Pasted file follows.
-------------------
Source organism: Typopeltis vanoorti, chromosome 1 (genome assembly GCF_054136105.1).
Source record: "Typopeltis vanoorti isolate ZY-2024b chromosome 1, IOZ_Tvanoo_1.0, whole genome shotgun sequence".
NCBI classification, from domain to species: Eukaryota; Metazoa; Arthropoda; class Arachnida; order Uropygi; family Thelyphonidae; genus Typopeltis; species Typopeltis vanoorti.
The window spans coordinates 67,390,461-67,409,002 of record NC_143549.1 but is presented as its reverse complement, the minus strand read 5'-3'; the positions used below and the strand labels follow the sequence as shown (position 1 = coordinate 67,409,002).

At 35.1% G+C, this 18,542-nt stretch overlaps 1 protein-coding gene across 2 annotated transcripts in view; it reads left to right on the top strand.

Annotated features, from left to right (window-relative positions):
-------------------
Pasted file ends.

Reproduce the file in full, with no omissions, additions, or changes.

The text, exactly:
Source organism: Typopeltis vanoorti, chromosome 1 (genome assembly GCF_054136105.1).
Source record: "Typopeltis vanoorti isolate ZY-2024b chromosome 1, IOZ_Tvanoo_1.0, whole genome shotgun sequence".
NCBI classification, from domain to species: Eukaryota; Metazoa; Arthropoda; class Arachnida; order Uropygi; family Thelyphonidae; genus Typopeltis; species Typopeltis vanoorti.
The window spans coordinates 67,390,461-67,409,002 of record NC_143549.1 but is presented as its reverse complement, the minus strand read 5'-3'; the positions used below and the strand labels follow the sequence as shown (position 1 = coordinate 67,409,002).

At 35.1% G+C, this 18,542-nt stretch overlaps 1 protein-coding gene across 2 annotated transcripts in view; it reads left to right on the top strand.

Annotated features, from left to right (window-relative positions):